ACT Brumbies coach Dan McKellar has jumped to the defence of his players after a semi-final loss was twisted into reasons why they would miss out on Wallabies selection.
The Brumbies arrived in Canberra on Tuesday and you could imagine the surprise on McKellar's face when hearing how a 32-point loss would harm individual World Cup chances.
McKellar acknowledge the Brumbies were far from their best in a loss against the Argentina Jaguares. But he was surprised many believed finals action was a hindrance to Test selection.
The Brumbies were the only Australian team to play in the finals this year and out-played their rivals in the last two months of the regular season.
Hooker Folau Faingaa has been one who has come under fire after the Brumbies lineout missed the mark at crucial times.
McKellar says critics are overlooking the fact Faingaa was Australian rugby's leading try-scorer this year, ran an efficient lineout in 17 of 18 games and is in just his second season as a professional player.
The ACT Brumbies, however, are adamant the experience of a sub-par performance in Argentina can make their players better while the rest of the Wallabies were watching big games on television.
"It's a little bit frustrating when you see all of these articles and headlines about Folau," McKellar said.
"A lineout doesn't just rely on one person, there are a whole lot of things - a jump, a lift, the noise. There were 31,000 Argentineans going berserk, to blame one individual is disappointing.
"He's had a very good year, his second year in a professional program and I think he'll play a big role for the Wallabies."
Wallabies coach Michael Cheika has some tough selection decisions to make in the coming weeks before settling on a squad for the World Cup.
Faingaa has been the best-performing hooker in Australia this season and will compete with Jordan Uelese, Alex Mafi and Tolu Latu for Test spots.
To say a host of Brumbies dropped down the pecking order because of their Argentina disappointment neglects the glaring statistics of the Australian Super Rugby season.
Like the fact the Brumbies won three more games than their nearest Australian rival.
Or that the Brumbies won eight of their last nine games of the regular season. The NSW Waratahs over the same period won three games. The Queensland Reds won three. The Melbourne Rebels won two.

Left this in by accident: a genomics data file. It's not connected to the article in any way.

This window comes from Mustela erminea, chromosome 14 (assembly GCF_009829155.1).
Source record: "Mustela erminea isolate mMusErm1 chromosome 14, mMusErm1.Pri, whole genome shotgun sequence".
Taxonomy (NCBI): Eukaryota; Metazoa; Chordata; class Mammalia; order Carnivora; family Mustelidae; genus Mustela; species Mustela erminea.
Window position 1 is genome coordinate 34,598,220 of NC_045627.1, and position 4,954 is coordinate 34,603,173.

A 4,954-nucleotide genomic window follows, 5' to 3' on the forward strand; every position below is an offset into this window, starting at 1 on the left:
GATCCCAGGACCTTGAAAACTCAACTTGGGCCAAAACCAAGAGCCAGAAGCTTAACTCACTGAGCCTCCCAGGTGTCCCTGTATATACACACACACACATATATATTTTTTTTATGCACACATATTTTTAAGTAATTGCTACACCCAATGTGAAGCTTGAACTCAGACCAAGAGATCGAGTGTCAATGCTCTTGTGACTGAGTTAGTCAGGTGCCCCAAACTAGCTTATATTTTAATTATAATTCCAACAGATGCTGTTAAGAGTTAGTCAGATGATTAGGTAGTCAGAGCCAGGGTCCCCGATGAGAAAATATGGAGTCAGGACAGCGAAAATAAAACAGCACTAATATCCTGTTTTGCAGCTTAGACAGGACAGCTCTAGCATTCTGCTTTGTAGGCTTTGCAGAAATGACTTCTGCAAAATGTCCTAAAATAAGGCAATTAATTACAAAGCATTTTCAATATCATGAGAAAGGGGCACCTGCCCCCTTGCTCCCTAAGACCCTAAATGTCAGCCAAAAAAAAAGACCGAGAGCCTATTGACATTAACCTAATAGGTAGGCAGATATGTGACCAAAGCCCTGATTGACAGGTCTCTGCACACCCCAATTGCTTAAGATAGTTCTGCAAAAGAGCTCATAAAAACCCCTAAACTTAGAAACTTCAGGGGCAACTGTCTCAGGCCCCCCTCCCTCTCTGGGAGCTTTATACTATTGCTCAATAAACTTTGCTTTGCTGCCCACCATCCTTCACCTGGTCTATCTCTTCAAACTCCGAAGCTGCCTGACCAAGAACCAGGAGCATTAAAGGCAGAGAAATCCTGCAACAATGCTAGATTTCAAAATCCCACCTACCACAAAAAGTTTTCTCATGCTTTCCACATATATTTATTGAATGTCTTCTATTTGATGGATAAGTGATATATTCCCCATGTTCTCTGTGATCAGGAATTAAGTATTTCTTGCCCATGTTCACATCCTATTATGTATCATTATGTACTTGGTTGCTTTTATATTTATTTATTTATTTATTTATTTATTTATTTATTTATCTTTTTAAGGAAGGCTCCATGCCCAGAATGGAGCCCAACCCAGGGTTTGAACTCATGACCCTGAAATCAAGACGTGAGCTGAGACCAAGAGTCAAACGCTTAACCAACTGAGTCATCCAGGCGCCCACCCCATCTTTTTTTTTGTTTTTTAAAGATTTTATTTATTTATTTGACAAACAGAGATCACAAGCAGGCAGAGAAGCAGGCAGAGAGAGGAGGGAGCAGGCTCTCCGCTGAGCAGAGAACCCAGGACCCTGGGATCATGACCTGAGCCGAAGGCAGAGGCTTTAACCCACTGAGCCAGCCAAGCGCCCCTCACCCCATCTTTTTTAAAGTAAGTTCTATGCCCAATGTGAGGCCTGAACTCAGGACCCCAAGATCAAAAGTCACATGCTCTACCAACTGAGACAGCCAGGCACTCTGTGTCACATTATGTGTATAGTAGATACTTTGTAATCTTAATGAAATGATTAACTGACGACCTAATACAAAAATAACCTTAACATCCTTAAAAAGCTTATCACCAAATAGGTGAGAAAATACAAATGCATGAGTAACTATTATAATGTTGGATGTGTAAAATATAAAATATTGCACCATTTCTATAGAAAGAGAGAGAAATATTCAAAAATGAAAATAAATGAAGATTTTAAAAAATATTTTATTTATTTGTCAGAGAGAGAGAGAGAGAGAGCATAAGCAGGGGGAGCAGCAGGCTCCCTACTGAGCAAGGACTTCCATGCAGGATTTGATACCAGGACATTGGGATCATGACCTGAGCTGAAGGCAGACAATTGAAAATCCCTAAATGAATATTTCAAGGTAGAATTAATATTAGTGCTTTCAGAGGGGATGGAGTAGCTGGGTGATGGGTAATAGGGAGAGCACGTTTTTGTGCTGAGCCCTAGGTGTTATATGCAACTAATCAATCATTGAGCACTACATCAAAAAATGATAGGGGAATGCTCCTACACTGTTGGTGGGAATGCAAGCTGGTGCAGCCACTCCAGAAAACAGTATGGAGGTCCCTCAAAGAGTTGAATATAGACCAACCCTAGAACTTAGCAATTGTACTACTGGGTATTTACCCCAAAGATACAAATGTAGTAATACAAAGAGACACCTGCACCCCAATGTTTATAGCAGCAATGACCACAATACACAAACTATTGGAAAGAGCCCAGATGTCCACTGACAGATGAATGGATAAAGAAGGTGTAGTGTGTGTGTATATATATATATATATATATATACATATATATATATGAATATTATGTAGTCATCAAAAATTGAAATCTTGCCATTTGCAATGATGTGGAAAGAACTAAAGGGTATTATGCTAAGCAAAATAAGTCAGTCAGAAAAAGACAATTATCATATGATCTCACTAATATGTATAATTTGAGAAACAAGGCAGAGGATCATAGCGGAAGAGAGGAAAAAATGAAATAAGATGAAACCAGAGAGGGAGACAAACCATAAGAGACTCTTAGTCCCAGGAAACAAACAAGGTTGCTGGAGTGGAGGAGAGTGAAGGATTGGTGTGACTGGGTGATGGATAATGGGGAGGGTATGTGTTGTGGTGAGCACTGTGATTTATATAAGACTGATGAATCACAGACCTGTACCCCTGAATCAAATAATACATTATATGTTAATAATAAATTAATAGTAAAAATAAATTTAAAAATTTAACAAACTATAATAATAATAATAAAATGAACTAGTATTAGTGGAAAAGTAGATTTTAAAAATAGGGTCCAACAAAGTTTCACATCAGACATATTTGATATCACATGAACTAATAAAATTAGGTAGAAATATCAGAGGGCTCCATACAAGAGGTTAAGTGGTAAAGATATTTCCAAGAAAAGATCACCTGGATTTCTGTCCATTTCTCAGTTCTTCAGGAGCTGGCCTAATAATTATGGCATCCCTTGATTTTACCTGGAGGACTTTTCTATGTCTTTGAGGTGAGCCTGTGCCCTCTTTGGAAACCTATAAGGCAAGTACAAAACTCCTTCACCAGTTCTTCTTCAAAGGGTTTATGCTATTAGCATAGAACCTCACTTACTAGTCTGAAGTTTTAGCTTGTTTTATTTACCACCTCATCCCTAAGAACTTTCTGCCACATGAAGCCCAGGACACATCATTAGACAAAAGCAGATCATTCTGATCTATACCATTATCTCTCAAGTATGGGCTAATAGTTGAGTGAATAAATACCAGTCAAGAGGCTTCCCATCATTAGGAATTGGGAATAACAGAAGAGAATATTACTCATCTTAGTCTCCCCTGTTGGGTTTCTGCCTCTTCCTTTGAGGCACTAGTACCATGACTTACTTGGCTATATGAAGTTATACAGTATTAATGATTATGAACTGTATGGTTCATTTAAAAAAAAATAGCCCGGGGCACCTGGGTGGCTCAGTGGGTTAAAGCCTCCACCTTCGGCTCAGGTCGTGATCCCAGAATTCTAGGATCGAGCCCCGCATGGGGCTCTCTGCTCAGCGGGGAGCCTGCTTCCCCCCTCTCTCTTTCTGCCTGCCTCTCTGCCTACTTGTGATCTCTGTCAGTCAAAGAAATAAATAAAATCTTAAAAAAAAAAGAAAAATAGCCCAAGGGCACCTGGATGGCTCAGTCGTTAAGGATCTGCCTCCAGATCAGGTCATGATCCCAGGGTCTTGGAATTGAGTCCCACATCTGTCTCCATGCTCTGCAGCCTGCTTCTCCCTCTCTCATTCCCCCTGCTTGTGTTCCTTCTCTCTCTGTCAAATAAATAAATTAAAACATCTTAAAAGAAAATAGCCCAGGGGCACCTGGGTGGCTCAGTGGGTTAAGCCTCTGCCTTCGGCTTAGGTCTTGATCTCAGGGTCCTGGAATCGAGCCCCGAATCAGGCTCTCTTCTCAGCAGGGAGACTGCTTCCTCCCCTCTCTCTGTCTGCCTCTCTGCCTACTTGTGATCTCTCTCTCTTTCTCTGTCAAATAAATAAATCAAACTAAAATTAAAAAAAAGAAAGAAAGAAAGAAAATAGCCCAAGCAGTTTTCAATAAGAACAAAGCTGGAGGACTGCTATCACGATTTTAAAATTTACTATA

Or that the Brumbies won one of two finals matches. The Waratahs, Reds and Rebels didn't play finals.
"For me, selection is over a period of time," McKellar said. "Our boys have been playing good footy for two months or longer.
"Friday night [in Argentina] wasn't our finest hour, but you wouldn't rule out [players]. There will be a lot of Brumbies in that Wallabies squad and that's what we hope for."
That is not to say the Brumbies won't look back in frustration at how their semi-final played out, and not just the capitulation of the lineout.
The disappointment was written on the face of every coach and player who finished a 30-hour journey back to the capital.
"I haven't thought [about Wallabies] to be honest, I just want a break and to have the efforts of the year soak in," said World Cup hopeful Christian Lealiifano.
"I know it's going to move pretty quick and will happen in the next day or two. If that opportunity arises, we'll look at how to make the most of that opportunity."
A large chunk of the Brumbies squad is expected to join the Wallabies camp. Who makes the side from there is up to Cheika and his plans to turn the misfiring Wallabies into World Cup contenders.
The Brumbies concerns obviously stem from the fact the Jaguares are basically the Argentina Test side preparing to play the Wallabies. The Brumbies weren't the only to struggle. The Jaguares won every game against Australian opponents and are Super Rugby finalists.
McKellar says his players will learn from their mistakes and become better for it as they change focus to Australia's World Cup campaign.
"The whole semi-final experience was a big learning curve," McKellar said. "It went up in physicality, intensity and a whole lot of areas. It was certainly a learning curve for some of our boys."